Last week on Random But Memorable, renowned security technologist Bruce Schneier joined me to discuss surveillance capitalism and internet security policy. Read the interview, or listen to the full podcast.
Michael: Bruce, you don’t need an introduction, but I’m going to give you the opportunity to give one anyway. Welcome to the show.
Bruce: Hi. People might not know that I now teach internet security policy at the Harvard Kennedy School. I’m trying to teach a little bit of tech to policy students, and internet policy to techies. I’m trying to bridge the gap between policy and tech. Our serious problems are how do we govern tech, and what is the governance of tech. We need people who can speak both languages.
Michael: So often these days we have rules and laws being put in place that aren’t necessarily based in reality or practical matter.
Bruce: Did you watch the Facebook hearings? If legislators ask questions like “How does Facebook make money?” we’re not going to get good internet security policy.
Michael: It seems like every company these days is creating and selling data and metadata about us. Then other companies are buying it up, or it’s being made public through accidental breaches. Do you think this notion of companies trading and being careless with our data makes us more careless as consumers?
Bruce: Shoshana Zuboff calls this “surveillance capitalism”. It’s a new way businesses are monetizing information about us. It’s both companies that do it as a primary revenue source – the Facebooks and Googles, and all the other companies that sell you appliances, toys, and other services. They realize they have a data revenue stream. It is everywhere. It seems like the new form of capitalism.
I’m not sure it makes us more careless. I think a lot of us are resigned to it. Companies go out of their way to make it not salient, so we don’t think about it. Certainly, when we think about it, we’re concerned. It seems like from surveys, it’s less that we care less or are careless. It’s that we think it’s inevitable and don’t see viable alternatives.
If I tell people, “If you want to protect your privacy, you should not have an email address, carry a cell phone, or use a credit card”, that’s fundamentally dumb advice. You can’t live in the 21st century, first-world countries without engaging in those technologies. So people are deleting their Facebook accounts more and more, but for a lot of people, they need to be on Facebook for socialization. A lot of people are resigned to it. That’s where I look at government as the missing link, because it’s not going to be consumer rebellions that change surveillance capitalism. It’ll be rules and laws.
Michael: I don’t think people deleting their Facebook accounts in 2019 is necessarily going to hurt Facebook’s bottom line.
Bruce: Especially if they use Instagram instead.
Michael: I would think most people don’t even realize that Instagram is owned by Facebook.
Bruce: Facebook doesn’t keep it a secret, but they don’t advertise it. I think they’re playing that game.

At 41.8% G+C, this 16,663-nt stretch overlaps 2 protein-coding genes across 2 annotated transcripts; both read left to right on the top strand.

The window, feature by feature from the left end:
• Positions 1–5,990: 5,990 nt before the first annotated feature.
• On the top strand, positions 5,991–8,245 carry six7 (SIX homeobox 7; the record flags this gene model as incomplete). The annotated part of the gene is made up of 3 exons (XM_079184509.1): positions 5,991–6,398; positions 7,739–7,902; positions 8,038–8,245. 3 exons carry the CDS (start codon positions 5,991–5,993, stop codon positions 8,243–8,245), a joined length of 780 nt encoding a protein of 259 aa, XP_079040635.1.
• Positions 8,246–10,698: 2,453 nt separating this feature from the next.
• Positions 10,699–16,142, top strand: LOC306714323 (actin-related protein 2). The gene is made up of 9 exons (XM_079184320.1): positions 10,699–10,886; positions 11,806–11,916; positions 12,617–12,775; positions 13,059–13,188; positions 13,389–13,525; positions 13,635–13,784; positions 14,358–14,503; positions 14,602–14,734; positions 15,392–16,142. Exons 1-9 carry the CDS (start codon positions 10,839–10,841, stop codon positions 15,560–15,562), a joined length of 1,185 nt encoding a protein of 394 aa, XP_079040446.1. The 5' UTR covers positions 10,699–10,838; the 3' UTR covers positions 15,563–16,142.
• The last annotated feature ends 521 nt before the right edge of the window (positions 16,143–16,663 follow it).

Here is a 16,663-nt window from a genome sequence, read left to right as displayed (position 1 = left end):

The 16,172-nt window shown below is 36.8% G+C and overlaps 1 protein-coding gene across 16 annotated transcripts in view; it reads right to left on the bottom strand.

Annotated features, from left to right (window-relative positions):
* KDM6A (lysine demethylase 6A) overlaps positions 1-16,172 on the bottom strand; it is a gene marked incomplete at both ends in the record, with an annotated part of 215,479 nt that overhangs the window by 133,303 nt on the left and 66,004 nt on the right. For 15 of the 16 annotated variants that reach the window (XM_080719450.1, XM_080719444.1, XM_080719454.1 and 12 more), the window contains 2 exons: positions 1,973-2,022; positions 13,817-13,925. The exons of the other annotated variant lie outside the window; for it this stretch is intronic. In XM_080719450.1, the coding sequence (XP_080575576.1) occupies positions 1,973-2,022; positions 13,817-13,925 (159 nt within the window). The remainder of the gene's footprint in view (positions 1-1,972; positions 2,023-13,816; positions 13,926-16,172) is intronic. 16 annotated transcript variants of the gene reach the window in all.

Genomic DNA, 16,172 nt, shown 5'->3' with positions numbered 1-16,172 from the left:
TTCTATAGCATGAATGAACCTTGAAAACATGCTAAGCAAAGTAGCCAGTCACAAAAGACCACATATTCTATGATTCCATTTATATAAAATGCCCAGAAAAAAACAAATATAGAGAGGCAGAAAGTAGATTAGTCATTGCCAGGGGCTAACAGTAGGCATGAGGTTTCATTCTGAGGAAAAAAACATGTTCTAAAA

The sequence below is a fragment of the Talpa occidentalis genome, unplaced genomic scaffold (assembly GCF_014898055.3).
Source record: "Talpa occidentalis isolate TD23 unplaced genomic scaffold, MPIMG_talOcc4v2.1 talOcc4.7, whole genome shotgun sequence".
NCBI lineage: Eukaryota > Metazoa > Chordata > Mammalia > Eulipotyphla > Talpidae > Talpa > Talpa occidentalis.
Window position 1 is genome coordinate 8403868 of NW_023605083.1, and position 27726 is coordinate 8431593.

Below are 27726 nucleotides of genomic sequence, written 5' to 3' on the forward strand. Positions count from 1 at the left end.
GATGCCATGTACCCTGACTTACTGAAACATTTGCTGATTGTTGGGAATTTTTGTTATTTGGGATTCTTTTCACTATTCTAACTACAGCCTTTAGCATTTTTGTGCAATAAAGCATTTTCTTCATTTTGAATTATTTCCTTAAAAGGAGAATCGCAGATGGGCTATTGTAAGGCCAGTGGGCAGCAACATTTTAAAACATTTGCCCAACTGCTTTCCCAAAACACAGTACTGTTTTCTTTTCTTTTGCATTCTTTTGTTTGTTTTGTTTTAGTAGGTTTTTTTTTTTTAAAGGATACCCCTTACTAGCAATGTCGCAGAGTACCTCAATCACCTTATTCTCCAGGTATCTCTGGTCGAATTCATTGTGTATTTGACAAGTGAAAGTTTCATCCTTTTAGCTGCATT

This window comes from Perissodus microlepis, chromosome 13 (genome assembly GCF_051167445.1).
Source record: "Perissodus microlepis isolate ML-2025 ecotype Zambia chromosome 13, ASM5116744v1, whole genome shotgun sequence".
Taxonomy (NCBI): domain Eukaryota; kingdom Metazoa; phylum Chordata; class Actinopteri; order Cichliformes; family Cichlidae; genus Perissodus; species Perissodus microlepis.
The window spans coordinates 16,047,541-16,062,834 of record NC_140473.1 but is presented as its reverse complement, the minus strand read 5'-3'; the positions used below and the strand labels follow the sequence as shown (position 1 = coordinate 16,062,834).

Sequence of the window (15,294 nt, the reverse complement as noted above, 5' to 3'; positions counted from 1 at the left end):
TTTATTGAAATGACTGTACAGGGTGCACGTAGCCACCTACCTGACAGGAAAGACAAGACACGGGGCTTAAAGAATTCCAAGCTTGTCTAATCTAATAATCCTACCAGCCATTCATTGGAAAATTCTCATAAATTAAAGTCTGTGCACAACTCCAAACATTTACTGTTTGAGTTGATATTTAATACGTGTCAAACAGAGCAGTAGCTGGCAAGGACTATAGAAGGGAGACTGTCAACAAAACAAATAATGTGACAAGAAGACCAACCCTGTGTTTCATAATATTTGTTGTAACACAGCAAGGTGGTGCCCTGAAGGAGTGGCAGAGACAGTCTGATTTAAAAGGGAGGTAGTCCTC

Michael: Do you think it’s possible to opt out of this type of life?
Bruce: You can build a cabin in the woods, be off the grid, and not have any communications. It’s possible. It’s just not reasonable to expect.
If you were interviewing me 5 or 10 years ago, we would talk about protecting your data on your computer, and how you could have better security. But now our data isn’t even on our computers. Our mail is on Google’s computers. Our photos are on someone else’s site. When these security breaches happen, they don’t happen to us. They happen to companies like Marriott, and our information is lost or stolen, and there’s nothing we can do about it.
Even if you try to opt out, your data is not under your control anymore. That makes it even harder. My email is not on Google’s servers, but probably about half of my email is, because everybody else’s email is on Google’s servers. So here I am opting out from Gmail, but I’m not really opting out because I can’t.
Michael: And we’re beyond opting out of social media. You can not be on Twitter, Facebook, or Instagram, but these breaches go well beyond that data that you would voluntarily share.
Bruce: Social media is really how we interact with our colleagues. I am not on Facebook, and I notice the lapse socially. I occasionally find businesses who don’t have a website – just a Facebook page. There is a cost for not being on these platforms. Sometimes you’re willing to pay it, and sometimes you’re not.
Michael: If you look at 1Password, we handle people’s data like nuclear waste. We limit who touches it, and we only ask for what we need. We treat our customers’ data with as much care as humanly possible. But this is not the trend.
Bruce: No, because it’s expensive. Password management is inherently, “We want to be more secure because it’s the things that secure other things”. But you move to other data, and you’re not going to make those kinds of tradeoffs.